About an hour later, after a considerable amount of silliness due to hunger and sun exposure, we had the best chicken I’ve probably ever tasted. Part of this silliness involved singing some rather bad harmonies to worship music care of Aaron and his guitar that ended up getting us a job offer from the manager of the resort to entertain his guests, but we’re pretty sure he just wanted us to come back and bring our friends for the benefit of his business.

After lunch, we returned to our awaiting taxi boat and enjoyed the half hour ride across the lake as the sun was beginning to go down. This boat ride included a whole lot more craziness from the three of us girls and, we’re thinking, took away any doubt the Ugandans had that us Mzungus are just plain crazy.     

We docked, rather awkwardly, at the edge of Jinja in an industrial part of town which included a leather factory and the foulest smell I think I’ve ever encountered, but we had the chance walk through the community where Aaron grew up and met a couple members of extended family on the way. As a side note, Aaron became a Christian in his late teens and it was a choice that got him disowned from his immediate family.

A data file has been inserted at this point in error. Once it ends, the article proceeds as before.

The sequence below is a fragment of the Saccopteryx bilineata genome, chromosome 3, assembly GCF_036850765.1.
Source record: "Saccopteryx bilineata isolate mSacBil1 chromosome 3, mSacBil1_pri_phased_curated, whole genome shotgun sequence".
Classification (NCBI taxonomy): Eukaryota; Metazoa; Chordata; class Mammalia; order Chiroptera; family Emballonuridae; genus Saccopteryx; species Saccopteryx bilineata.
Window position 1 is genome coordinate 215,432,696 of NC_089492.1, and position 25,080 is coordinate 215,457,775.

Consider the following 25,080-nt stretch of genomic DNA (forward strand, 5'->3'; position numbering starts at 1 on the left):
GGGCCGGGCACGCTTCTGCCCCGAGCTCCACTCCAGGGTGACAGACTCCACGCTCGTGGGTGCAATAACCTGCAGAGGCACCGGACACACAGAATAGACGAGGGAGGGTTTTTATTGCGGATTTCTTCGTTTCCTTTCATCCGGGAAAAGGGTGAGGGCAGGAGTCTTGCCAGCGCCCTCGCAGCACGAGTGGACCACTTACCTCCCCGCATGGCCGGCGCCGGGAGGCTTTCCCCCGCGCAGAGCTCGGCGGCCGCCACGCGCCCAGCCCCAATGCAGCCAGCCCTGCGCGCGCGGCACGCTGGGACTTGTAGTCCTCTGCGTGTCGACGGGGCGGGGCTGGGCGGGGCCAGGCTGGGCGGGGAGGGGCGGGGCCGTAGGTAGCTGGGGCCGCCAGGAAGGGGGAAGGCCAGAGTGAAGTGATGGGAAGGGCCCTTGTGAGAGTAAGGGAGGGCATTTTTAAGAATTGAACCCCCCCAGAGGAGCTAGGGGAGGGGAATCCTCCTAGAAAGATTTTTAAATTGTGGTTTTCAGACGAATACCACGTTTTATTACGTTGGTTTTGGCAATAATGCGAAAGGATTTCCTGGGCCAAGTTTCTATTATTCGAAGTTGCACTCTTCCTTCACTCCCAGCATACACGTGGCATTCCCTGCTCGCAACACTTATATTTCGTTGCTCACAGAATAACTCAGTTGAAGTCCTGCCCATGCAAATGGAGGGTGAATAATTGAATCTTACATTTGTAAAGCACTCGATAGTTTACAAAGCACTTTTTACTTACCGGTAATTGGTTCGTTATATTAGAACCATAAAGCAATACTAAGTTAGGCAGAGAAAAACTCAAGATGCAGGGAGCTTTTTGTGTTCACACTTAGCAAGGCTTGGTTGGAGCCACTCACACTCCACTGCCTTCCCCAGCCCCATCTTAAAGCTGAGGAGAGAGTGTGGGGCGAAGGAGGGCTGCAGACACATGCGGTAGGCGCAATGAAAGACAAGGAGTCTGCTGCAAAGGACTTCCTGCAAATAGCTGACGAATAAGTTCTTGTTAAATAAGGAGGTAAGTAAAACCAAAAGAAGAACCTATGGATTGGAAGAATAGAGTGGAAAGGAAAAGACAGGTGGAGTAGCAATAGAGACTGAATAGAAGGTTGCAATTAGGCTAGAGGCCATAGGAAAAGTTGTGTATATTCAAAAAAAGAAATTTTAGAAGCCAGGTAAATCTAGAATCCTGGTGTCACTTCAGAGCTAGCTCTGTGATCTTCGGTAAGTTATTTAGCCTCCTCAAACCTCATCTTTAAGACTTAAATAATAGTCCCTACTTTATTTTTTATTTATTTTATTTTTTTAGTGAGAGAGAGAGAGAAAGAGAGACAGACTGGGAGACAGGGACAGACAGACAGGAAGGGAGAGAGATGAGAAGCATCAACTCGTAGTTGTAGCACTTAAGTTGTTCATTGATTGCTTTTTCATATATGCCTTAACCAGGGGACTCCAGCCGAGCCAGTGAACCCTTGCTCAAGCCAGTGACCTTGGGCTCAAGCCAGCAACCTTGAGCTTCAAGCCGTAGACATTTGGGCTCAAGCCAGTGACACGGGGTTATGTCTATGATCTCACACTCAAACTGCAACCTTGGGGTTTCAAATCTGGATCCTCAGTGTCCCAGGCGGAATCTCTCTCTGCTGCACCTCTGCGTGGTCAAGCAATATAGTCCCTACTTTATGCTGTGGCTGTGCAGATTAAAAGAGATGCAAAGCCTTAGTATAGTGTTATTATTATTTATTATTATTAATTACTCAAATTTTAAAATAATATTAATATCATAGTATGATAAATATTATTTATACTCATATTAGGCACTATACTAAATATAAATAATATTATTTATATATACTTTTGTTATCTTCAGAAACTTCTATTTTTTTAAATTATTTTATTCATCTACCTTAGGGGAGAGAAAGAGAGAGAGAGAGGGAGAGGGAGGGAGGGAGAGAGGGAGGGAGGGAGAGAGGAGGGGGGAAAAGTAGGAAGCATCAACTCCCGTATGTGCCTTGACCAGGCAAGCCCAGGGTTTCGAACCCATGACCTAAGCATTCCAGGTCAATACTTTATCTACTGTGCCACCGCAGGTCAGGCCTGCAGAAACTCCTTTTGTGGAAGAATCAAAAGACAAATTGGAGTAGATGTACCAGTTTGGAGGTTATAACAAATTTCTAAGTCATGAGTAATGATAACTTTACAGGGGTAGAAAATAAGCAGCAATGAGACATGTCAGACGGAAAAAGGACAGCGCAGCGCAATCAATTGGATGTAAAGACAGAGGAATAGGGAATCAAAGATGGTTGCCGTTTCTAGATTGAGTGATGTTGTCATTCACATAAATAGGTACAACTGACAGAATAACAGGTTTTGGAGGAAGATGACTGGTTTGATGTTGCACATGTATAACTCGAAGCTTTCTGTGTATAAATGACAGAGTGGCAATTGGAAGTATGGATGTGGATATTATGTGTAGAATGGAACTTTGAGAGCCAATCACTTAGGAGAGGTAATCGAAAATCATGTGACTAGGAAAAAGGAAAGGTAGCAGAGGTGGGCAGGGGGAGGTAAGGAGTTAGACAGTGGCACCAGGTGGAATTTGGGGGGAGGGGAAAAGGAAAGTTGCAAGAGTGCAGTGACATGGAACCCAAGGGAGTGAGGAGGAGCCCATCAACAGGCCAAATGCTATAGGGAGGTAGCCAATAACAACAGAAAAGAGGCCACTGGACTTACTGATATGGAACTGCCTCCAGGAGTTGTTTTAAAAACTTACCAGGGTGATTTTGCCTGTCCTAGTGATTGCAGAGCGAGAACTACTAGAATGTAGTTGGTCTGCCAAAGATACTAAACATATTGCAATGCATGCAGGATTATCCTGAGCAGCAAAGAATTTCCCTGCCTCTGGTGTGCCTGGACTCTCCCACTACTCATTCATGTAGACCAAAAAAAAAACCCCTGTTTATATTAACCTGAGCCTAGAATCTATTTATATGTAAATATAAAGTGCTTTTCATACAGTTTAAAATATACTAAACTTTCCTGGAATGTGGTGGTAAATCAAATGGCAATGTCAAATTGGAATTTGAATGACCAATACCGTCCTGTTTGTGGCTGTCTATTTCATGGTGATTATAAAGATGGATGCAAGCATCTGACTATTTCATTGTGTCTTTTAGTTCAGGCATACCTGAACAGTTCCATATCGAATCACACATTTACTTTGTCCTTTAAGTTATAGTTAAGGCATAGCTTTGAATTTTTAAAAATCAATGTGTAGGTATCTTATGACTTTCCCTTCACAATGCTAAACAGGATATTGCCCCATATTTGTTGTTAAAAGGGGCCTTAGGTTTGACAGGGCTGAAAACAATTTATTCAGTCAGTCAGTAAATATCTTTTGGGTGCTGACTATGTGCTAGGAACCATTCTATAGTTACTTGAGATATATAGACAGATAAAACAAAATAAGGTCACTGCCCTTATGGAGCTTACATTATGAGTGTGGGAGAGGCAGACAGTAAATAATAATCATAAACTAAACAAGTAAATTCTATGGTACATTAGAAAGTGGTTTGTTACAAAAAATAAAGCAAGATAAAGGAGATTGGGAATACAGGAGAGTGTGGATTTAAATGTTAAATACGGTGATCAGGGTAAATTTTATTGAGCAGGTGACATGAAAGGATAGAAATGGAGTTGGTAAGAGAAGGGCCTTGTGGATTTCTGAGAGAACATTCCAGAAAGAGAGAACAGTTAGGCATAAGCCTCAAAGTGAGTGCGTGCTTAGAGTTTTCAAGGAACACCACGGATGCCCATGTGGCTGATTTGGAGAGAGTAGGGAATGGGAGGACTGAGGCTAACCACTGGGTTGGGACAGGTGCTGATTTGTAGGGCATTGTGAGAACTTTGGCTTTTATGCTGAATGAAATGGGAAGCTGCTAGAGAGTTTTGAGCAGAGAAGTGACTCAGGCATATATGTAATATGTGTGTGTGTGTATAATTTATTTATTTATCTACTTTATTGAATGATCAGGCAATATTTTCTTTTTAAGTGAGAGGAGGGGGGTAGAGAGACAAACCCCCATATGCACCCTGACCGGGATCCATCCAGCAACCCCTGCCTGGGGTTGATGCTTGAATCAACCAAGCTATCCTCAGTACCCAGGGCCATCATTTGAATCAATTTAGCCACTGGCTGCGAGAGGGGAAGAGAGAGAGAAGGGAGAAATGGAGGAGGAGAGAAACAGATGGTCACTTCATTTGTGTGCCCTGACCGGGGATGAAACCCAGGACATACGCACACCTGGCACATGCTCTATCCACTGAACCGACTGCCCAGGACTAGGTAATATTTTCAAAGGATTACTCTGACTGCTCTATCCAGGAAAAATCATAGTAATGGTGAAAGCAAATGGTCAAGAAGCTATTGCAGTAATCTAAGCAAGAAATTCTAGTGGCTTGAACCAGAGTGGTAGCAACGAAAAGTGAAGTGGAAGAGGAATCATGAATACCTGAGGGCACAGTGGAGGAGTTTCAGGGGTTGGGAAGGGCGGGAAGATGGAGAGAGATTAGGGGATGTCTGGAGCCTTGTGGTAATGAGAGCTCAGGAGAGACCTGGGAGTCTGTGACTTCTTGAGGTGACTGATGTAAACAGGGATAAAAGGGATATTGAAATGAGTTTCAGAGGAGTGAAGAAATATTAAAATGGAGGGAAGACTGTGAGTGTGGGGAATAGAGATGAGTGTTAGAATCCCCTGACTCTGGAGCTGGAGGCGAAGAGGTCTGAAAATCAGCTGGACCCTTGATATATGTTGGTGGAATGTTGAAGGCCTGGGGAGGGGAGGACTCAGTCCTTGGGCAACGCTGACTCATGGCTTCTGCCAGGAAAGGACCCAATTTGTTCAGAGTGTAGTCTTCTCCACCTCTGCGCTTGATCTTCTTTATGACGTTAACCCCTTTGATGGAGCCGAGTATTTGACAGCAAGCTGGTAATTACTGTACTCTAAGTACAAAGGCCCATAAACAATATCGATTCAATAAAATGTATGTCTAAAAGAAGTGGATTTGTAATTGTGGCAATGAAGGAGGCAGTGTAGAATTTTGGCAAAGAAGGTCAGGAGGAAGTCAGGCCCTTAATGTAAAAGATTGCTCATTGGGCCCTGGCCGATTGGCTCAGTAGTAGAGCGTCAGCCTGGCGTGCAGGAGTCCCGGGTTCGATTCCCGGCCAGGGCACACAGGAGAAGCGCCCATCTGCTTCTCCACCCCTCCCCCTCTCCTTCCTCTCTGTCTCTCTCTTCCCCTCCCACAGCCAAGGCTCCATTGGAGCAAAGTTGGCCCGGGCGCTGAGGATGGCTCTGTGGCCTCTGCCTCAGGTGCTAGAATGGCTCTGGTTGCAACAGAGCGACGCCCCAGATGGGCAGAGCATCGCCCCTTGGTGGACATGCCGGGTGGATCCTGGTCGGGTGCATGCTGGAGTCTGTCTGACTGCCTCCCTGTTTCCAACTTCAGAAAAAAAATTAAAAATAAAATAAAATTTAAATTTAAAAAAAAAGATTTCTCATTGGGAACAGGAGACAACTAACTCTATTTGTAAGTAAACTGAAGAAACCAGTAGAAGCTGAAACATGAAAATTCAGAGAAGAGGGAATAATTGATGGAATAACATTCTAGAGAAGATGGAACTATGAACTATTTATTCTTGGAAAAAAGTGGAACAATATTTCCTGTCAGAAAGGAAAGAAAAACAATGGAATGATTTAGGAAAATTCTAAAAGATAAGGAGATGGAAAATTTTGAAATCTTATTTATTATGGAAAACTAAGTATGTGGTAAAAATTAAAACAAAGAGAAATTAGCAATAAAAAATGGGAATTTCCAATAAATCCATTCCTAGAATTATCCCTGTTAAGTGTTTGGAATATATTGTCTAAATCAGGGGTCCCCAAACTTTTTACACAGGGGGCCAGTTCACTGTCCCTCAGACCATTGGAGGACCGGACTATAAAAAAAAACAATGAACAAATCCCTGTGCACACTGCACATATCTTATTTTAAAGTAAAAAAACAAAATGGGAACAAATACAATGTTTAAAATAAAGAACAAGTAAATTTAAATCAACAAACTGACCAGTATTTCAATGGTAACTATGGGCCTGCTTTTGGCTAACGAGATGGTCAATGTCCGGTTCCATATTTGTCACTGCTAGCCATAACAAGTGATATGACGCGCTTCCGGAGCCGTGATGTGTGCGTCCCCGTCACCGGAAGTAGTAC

On our way, we made a quick stop at market to buy veggies and chapatti for some homemade salsa and DeAnna and I’s boda ran out of gas on the way, but we made it home; exhausted, a bit burnt, but incredibly grateful.

I hope this post doesn’t read too much like a point form description of the day, because it was incredible. There were so many moments that we just looked at each other and asked, is this real? I have always said that Epupa Falls in northern Namibia was the most beautiful place I had ever been, but this place, this part of Uganda comes very close. In Aaron’s own words, “This is the real Uganda.”

Saturday, November 05, 2011

It's a Staggering Thing (continued...)

Remember the story I told about Walter chasing the volunteers with a chicken...??

Thursday, November 03, 2011

It's a Staggering Thing

It’s gotten to that point where enough time has gone by that I’ve been procrastinating and it’s hard to know where to start. I’m doing well. I continue to learn, to laugh, to struggle with my sinful nature, to grow, to deal…but generally speaking, things just continue to get better.